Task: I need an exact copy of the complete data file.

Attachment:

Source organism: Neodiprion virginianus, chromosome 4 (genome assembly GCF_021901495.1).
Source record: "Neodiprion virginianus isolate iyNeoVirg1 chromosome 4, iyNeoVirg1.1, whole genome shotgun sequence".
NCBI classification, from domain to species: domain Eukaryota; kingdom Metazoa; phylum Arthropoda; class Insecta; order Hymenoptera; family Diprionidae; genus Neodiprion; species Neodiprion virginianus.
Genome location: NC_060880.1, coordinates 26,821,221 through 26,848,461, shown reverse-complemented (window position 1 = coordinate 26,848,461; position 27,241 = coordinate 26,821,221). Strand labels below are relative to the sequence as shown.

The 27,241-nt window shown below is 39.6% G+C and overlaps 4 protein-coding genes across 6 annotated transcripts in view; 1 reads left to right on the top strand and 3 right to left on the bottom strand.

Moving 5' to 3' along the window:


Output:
Source organism: Neodiprion virginianus, chromosome 4 (genome assembly GCF_021901495.1).
Source record: "Neodiprion virginianus isolate iyNeoVirg1 chromosome 4, iyNeoVirg1.1, whole genome shotgun sequence".
NCBI classification, from domain to species: domain Eukaryota; kingdom Metazoa; phylum Arthropoda; class Insecta; order Hymenoptera; family Diprionidae; genus Neodiprion; species Neodiprion virginianus.
Genome location: NC_060880.1, coordinates 26,821,221 through 26,848,461, shown reverse-complemented (window position 1 = coordinate 26,848,461; position 27,241 = coordinate 26,821,221). Strand labels below are relative to the sequence as shown.

The 27,241-nt window shown below is 39.6% G+C and overlaps 4 protein-coding genes across 6 annotated transcripts in view; 1 reads left to right on the top strand and 3 right to left on the bottom strand.

Moving 5' to 3' along the window: